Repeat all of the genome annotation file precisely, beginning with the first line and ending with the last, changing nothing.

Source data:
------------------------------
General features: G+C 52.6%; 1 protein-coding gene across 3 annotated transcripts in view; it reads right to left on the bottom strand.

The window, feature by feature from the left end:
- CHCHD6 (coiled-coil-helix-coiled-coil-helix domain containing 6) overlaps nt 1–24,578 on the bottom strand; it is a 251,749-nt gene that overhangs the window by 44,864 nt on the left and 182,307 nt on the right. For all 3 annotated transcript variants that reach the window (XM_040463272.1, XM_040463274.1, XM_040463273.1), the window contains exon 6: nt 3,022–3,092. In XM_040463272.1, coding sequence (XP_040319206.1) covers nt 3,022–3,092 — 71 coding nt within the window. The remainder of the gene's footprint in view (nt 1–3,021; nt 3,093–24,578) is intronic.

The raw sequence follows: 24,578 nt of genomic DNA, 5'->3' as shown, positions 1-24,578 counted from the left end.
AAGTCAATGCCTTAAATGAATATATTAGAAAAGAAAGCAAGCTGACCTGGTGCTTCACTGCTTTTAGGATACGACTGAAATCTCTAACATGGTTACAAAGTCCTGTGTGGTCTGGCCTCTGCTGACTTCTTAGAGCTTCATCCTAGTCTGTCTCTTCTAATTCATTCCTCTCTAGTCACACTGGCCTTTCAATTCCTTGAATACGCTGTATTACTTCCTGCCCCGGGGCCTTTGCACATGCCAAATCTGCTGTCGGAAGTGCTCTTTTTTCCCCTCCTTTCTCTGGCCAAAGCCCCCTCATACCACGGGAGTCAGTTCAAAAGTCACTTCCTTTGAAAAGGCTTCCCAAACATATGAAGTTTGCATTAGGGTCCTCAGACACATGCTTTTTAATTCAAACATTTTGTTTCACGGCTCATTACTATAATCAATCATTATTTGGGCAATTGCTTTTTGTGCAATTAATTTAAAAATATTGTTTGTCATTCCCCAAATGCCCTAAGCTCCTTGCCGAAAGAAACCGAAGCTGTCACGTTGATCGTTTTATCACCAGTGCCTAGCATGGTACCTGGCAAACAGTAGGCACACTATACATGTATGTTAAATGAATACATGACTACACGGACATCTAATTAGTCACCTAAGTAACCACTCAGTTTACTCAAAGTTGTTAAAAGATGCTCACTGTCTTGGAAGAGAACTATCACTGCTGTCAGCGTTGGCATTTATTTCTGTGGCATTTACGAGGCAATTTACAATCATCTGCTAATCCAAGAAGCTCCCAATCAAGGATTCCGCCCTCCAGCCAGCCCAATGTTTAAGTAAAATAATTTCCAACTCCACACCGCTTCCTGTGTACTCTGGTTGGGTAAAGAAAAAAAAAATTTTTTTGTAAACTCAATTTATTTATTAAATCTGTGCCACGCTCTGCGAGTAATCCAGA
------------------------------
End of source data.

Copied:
General features: G+C 52.6%; 1 protein-coding gene across 3 annotated transcripts in view; it reads right to left on the bottom strand.

The window, feature by feature from the left end:
- CHCHD6 (coiled-coil-helix-coiled-coil-helix domain containing 6) overlaps nt 1–24,578 on the bottom strand; it is a 251,749-nt gene that overhangs the window by 44,864 nt on the left and 182,307 nt on the right. For all 3 annotated transcript variants that reach the window (XM_040463272.1, XM_040463274.1, XM_040463273.1), the window contains exon 6: nt 3,022–3,092. In XM_040463272.1, coding sequence (XP_040319206.1) covers nt 3,022–3,092 — 71 coding nt within the window. The remainder of the gene's footprint in view (nt 1–3,021; nt 3,093–24,578) is intronic.

The raw sequence follows: 24,578 nt of genomic DNA, 5'->3' as shown, positions 1-24,578 counted from the left end.
AAGTCAATGCCTTAAATGAATATATTAGAAAAGAAAGCAAGCTGACCTGGTGCTTCACTGCTTTTAGGATACGACTGAAATCTCTAACATGGTTACAAAGTCCTGTGTGGTCTGGCCTCTGCTGACTTCTTAGAGCTTCATCCTAGTCTGTCTCTTCTAATTCATTCCTCTCTAGTCACACTGGCCTTTCAATTCCTTGAATACGCTGTATTACTTCCTGCCCCGGGGCCTTTGCACATGCCAAATCTGCTGTCGGAAGTGCTCTTTTTTCCCCTCCTTTCTCTGGCCAAAGCCCCCTCATACCACGGGAGTCAGTTCAAAAGTCACTTCCTTTGAAAAGGCTTCCCAAACATATGAAGTTTGCATTAGGGTCCTCAGACACATGCTTTTTAATTCAAACATTTTGTTTCACGGCTCATTACTATAATCAATCATTATTTGGGCAATTGCTTTTTGTGCAATTAATTTAAAAATATTGTTTGTCATTCCCCAAATGCCCTAAGCTCCTTGCCGAAAGAAACCGAAGCTGTCACGTTGATCGTTTTATCACCAGTGCCTAGCATGGTACCTGGCAAACAGTAGGCACACTATACATGTATGTTAAATGAATACATGACTACACGGACATCTAATTAGTCACCTAAGTAACCACTCAGTTTACTCAAAGTTGTTAAAAGATGCTCACTGTCTTGGAAGAGAACTATCACTGCTGTCAGCGTTGGCATTTATTTCTGTGGCATTTACGAGGCAATTTACAATCATCTGCTAATCCAAGAAGCTCCCAATCAAGGATTCCGCCCTCCAGCCAGCCCAATGTTTAAGTAAAATAATTTCCAACTCCACACCGCTTCCTGTGTACTCTGGTTGGGTAAAGAAAAAAAAAATTTTTTTGTAAACTCAATTTATTTATTAAATCTGTGCCACGCTCTGCGAGTAATCCAGA